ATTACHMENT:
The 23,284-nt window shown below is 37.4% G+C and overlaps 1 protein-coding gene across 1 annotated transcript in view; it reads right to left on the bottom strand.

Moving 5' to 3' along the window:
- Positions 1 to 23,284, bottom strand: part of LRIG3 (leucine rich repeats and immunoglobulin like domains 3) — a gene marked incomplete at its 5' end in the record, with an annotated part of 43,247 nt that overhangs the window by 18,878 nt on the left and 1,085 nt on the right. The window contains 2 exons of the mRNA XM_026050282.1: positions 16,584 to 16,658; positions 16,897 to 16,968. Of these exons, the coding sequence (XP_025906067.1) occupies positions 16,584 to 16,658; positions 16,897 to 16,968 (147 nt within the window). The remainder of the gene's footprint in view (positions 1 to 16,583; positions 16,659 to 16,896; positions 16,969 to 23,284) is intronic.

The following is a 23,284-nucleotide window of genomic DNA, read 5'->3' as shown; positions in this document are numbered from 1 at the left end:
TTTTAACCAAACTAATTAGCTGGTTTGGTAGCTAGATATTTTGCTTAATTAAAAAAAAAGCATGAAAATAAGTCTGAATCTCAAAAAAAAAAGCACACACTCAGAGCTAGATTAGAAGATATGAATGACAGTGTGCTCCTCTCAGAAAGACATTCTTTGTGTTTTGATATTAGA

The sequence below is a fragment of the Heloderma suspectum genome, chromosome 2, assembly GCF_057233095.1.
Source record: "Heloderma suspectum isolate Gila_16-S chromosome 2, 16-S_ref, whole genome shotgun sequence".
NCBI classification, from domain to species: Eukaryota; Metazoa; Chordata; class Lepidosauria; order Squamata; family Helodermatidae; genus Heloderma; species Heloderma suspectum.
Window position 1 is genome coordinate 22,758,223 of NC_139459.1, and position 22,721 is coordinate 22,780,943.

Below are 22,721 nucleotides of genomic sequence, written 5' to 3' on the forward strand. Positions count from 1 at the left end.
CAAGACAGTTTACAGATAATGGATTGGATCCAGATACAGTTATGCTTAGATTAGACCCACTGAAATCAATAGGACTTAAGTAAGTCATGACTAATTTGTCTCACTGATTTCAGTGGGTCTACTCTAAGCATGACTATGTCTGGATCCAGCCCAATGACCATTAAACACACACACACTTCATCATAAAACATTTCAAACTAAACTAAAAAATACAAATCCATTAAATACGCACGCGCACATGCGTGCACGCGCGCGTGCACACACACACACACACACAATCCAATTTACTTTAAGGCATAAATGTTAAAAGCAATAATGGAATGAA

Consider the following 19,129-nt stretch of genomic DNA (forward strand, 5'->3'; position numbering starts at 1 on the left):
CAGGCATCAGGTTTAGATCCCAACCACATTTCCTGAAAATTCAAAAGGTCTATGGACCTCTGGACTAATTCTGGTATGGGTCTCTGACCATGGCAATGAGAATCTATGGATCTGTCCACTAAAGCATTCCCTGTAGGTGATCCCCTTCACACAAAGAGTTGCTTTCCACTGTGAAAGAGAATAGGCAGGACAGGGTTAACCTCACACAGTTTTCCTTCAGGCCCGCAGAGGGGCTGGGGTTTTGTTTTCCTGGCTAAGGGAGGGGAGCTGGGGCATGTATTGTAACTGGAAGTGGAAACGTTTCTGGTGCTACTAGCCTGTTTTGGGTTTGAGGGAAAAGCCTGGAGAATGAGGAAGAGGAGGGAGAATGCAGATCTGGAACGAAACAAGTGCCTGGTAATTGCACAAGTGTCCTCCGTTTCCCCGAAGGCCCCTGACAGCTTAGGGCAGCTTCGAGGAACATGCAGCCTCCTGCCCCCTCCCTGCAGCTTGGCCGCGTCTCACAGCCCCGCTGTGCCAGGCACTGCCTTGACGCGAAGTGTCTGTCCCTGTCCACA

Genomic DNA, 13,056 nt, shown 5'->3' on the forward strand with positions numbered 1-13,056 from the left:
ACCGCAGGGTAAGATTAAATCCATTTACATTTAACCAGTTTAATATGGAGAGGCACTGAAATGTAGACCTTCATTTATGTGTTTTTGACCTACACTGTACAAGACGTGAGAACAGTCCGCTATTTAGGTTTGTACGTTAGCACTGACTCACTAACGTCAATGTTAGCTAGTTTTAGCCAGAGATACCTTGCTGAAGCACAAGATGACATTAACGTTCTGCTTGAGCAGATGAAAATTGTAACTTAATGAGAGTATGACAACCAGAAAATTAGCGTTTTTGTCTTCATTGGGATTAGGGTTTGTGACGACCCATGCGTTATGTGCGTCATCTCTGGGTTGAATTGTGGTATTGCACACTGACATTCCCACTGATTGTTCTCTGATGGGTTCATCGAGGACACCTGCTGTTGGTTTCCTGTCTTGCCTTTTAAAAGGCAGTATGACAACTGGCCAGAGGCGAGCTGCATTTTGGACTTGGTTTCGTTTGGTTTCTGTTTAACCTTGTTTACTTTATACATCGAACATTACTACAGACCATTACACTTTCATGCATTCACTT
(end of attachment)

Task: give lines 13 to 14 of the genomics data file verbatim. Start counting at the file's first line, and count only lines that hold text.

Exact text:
CAGGCATCAGGTTTAGATCCCAACCACATTTCCTGAAAATTCAAAAGGTCTATGGACCTCTGGACTAATTCTGGTATGGGTCTCTGACCATGGCAATGAGAATCTATGGATCTGTCCACTAAAGCATTCCCTGTAGGTGATCCCCTTCACACAAAGAGTTGCTTTCCACTGTGAAAGAGAATAGGCAGGACAGGGTTAACCTCACACAGTTTTCCTTCAGGCCCGCAGAGGGGCTGGGGTTTTGTTTTCCTGGCTAAGGGAGGGGAGCTGGGGCATGTATTGTAACTGGAAGTGGAAACGTTTCTGGTGCTACTAGCCTGTTTTGGGTTTGAGGGAAAAGCCTGGAGAATGAGGAAGAGGAGGGAGAATGCAGATCTGGAACGAAACAAGTGCCTGGTAATTGCACAAGTGTCCTCCGTTTCCCCGAAGGCCCCTGACAGCTTAGGGCAGCTTCGAGGAACATGCAGCCTCCTGCCCCCTCCCTGCAGCTTGGCCGCGTCTCACAGCCCCGCTGTGCCAGGCACTGCCTTGACGCGAAGTGTCTGTCCCTGTCCACA

Genomic DNA, 13,056 nt, shown 5'->3' on the forward strand with positions numbered 1-13,056 from the left: